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Open-Concept Office is a Germ’s Paradise

Patrick Boshell
March 20, 2018

 Office Germs

In today’s modern working environment, the cubical office environment has been swapped out for the open-concept office space. Over the last several years, open-concept offices are on the rise throughout the world. While these spaces offer a modern, more collaborative working environment, they also pose a serious threat to employees’ health. Between shared desks, common contact surfaces and extended interactions at close proximity, employees share germs much more frequently, making it easy for illnesses like the flu to spread rapidly.

 

According to the National Center for Biotechnology, occupants who work in an open-plan office have significantly more days of sickness absence than occupants in cellular offices.[1] Absenteeism can consume as much as 22 percent of an organization’s payroll[2]. Seasonal influenza results in about three to five million cases of severe illness[3] annually. In order to keep an open-concept office space healthy and free of germs, it’s important to enforce hygiene at all times and take precautions.

 

Improving Office Hygiene

 

One of the best ways to decrease germs in the office is encouraging hand hygiene through a hand hygiene compliance program. Considering that 80 percent of germs is spread through hands, it’s vital that employees wash their hands throughout the day, especially after touching commonly used objects or coming in contact with another worker. Another way to limit office germs is by encouraging employees to get their flu shots and to stay home when sick. However, as beneficial as these tactics are, many employees still come into work knowingly ill and skip their annual flu shot.

 

In an effort to combat germs in the workplace, a recent study by BioCote® took a unique approach by putting their antimicrobial technology to the test. The study replaced regular office products within an open-concept working environment with products that incorporated BioCote’s antimicrobial silver-ion technology, such as desks, chairs, computer keyboards and mice, pens, erasers and even Deb’s hand soap dispensers. The office supplies were contained in the same environment, cleaned and maintained in the same way and used by the same people over a six month period.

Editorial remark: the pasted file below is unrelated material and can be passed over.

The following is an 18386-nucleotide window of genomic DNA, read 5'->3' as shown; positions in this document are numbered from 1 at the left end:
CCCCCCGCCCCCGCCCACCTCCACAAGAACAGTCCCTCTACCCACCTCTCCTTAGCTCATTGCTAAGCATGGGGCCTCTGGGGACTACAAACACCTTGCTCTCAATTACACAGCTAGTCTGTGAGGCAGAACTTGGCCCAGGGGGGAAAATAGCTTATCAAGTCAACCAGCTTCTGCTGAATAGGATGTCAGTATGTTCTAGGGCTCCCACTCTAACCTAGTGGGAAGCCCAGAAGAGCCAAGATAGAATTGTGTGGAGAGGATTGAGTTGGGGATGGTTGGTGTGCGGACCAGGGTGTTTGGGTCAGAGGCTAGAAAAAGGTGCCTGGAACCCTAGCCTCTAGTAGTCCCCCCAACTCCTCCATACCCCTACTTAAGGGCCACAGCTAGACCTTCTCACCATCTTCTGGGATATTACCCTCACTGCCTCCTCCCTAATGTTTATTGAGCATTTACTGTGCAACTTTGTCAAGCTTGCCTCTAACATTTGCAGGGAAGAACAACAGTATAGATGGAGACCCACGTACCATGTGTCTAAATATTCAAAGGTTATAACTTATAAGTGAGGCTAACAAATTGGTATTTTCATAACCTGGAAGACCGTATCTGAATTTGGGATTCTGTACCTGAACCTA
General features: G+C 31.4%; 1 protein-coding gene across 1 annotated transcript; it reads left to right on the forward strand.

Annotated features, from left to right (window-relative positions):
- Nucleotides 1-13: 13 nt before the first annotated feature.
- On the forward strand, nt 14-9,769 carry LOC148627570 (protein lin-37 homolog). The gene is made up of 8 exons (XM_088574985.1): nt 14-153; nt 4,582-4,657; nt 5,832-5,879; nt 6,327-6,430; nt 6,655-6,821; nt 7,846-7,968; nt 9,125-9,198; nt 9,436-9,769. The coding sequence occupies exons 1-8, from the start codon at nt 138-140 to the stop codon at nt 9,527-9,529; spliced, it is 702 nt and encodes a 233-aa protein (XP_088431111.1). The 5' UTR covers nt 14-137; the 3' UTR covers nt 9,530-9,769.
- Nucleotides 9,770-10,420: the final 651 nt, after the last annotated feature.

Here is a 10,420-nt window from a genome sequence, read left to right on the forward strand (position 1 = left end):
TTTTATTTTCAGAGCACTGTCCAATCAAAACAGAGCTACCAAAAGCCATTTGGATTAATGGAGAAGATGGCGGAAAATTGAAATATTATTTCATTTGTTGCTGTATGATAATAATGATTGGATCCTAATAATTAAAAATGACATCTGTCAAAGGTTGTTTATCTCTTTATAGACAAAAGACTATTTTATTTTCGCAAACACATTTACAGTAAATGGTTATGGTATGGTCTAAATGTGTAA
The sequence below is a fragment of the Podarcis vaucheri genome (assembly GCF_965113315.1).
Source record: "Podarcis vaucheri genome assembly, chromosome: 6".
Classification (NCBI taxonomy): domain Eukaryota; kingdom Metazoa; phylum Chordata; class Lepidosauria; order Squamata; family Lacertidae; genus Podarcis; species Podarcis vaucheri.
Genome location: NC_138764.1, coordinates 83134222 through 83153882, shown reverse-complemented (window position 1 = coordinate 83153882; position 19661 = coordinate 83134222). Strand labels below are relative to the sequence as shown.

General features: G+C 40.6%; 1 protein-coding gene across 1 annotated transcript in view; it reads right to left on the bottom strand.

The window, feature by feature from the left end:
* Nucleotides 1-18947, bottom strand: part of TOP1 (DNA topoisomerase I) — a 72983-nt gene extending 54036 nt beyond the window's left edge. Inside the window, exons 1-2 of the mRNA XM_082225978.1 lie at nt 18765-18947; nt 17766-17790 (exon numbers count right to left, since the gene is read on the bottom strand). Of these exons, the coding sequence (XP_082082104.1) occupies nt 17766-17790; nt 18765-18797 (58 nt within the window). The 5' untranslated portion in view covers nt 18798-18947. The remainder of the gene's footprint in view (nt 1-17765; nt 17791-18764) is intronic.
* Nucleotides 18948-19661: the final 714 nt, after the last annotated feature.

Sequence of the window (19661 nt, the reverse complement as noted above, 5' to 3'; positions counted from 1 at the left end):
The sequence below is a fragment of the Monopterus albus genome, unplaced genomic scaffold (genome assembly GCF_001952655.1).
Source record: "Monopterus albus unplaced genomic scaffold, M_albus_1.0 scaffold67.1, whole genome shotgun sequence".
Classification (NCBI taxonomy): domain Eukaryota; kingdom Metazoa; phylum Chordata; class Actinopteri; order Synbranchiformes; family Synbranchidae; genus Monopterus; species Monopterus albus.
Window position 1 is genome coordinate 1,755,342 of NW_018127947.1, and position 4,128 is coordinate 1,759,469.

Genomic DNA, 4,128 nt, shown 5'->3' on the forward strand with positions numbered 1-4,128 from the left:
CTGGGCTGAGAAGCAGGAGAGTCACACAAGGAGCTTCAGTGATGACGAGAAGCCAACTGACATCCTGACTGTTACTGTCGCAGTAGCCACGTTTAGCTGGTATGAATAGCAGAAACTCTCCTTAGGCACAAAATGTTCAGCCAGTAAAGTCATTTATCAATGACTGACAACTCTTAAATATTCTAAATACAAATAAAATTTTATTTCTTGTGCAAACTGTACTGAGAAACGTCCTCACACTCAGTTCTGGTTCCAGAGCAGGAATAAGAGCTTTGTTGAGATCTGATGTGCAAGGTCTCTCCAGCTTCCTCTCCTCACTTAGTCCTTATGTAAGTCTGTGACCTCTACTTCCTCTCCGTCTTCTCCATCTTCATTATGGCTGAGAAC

Once complete, the study found a startling difference between the two sets of products in bacteria count. Compared to the regular, untreated products, there was 93 percent reduction rate in bacteria on the treated products. The untreated products had an average of nearly 400 colony count, whereas the BioCote treated products had less than 30.

 

The total bacteria reductions found in each product included:

 

  • Whiteboard pens – 99.49 percent reduction
  • Soap dispenser – 97.89 percent reduction
  • Desk – 95.14 percent reduction
  • Whiteboard rubber – 91.80 percent reduction
  • Computer keyboard – 89.34 percent reduction
  • Water dispenser – 85.63 percent reduction
  • Corkboard – 84.47 percent reduction
  • Computer mouse – 83.21 percent reduction
  • Chair – 80.23 percent reduction
  • Whiteboard – 73.44 percent reduction

 

Creating a Clean-Concept Office

 

Antimicrobial technology such as BioCote does not replace regular cleaning, but it does provide a significant reduction in present bacteria on treated products. For high-touch surfaces, like soap dispensers and pens, this makes a huge difference in how germs can live and thrive within the office environment. The less bacteria on commonly used products, the less germs there are to go around, limiting illness and absenteeism and increasing productivity.

 

With a comprehensive cleaning regime, hand hygiene compliance program and the help of antimicrobial technology, the open office space may have a shot at being a healthy, hygienic and productive working environment after all.

 

For more information on the Deb’s skincare range and dispensers manufactured with BioCote’s antimicrobial technology, click here 

 

Download the BioCote Study

 

[1] https://www.ncbi.nlm.nih.gov/pubmed/21528171

[2] https://www.shrm.org/resourcesandtools/tools-and-samples/toolkits/pages/managingemployeeattendance.aspx

[3] http://www.who.int/mediacentre/factsheets/fs211/en/

 

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